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Directional antennas

At the City’s special meeting and community workshop on cell antenna policy on November 28, 2018 (nine months before the Council voted on the new cell antenna policy) the City’s hired “expert”, William Hammett from Hammett & Edison, made a presentation to the Council. In his presentation he discussed the use of directional antennas.

This is relevant to the permitting of cell antennas. A directional antenna is a way for a wireless provider to provide a signal in one direction but not 360 degrees around. For example if there is a City owned light pole at a public high school, which is obviously the reason the provider wants to install a cell antenna there, the City can permit a directional antenna which will send a signal toward the high school but not toward the residential neighborhood right across the street.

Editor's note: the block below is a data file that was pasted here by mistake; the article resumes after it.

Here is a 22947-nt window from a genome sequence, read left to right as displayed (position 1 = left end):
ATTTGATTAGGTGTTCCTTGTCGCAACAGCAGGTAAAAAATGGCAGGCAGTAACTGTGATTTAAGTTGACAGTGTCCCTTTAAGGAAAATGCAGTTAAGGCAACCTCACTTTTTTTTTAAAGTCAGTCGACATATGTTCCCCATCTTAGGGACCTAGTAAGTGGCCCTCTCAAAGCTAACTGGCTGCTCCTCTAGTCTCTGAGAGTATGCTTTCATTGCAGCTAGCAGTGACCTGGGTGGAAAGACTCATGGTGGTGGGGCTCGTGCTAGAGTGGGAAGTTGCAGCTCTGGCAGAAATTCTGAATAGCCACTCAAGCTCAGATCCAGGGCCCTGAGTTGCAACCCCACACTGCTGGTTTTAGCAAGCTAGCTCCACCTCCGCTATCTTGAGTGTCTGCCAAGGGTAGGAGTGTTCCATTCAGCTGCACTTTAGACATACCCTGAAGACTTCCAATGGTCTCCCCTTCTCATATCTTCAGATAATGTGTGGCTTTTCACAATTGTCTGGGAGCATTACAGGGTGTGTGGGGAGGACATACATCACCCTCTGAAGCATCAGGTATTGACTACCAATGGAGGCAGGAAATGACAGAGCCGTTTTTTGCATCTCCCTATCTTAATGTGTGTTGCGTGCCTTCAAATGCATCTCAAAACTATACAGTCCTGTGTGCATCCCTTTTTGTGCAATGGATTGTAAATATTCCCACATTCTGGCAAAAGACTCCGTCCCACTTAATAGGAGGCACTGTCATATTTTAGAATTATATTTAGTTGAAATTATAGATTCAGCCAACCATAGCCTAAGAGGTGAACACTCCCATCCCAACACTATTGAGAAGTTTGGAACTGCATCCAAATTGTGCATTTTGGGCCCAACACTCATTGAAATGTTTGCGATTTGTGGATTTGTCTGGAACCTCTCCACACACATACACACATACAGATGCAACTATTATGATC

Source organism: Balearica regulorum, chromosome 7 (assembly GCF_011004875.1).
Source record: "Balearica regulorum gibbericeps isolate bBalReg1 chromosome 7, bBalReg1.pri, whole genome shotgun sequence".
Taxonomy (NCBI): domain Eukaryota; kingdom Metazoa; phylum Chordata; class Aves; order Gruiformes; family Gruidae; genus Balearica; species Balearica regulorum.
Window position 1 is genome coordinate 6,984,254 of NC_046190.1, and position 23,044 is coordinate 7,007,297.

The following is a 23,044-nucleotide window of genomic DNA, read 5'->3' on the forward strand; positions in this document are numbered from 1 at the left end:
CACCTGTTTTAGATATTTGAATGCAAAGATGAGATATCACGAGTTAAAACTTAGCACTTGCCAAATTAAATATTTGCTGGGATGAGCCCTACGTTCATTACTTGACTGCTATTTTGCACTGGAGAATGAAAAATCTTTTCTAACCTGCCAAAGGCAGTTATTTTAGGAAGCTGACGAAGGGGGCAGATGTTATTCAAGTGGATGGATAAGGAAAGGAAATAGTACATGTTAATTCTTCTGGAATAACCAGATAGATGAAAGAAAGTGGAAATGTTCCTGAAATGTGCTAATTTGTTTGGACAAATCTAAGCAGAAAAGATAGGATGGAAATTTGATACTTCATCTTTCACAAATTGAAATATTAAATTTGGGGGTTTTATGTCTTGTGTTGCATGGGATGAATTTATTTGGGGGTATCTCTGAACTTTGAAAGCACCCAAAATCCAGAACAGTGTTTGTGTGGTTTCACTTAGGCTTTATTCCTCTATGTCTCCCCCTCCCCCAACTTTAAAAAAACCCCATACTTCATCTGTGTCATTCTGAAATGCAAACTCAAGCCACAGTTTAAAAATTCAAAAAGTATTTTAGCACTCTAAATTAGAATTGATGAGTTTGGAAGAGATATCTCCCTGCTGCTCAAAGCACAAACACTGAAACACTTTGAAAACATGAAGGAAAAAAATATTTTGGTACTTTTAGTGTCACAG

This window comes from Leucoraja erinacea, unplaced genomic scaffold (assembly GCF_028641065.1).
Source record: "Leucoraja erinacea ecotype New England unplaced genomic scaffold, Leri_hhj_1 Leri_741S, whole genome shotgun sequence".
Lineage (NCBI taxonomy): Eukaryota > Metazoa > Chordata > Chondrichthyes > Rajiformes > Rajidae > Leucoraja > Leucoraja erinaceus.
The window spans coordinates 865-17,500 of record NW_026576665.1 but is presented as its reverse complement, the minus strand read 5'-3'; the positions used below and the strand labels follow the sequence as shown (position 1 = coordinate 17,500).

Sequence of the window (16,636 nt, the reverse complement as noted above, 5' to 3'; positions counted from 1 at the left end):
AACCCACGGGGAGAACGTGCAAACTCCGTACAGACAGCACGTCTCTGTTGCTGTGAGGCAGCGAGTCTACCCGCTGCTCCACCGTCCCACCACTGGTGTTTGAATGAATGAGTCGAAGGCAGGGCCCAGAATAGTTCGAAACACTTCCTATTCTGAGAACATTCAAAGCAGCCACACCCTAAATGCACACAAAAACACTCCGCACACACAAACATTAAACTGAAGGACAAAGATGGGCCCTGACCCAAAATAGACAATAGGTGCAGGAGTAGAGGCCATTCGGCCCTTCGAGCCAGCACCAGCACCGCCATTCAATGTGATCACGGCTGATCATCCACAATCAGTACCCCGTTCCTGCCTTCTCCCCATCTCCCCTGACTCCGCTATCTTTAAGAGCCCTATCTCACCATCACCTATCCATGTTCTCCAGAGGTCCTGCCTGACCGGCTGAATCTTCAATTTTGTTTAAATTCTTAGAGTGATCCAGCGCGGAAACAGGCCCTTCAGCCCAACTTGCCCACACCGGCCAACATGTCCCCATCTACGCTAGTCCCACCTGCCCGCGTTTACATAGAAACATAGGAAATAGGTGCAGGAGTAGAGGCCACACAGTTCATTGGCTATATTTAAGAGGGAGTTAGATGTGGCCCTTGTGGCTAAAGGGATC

That still begs the question of whether it is necessary, intelligent or safe for the City to allow a provider to blast high school students, teachers and staff with pulsed, modulated, 24/7 electromagnetic radiation. What is the purpose? Faster downloads? Is that why we build schools? The real purpose appears to be to get high school students hooked on the use of their phone so they remain hooked for the rest of their lives.

A directional antenna makes possible a policy option as described.

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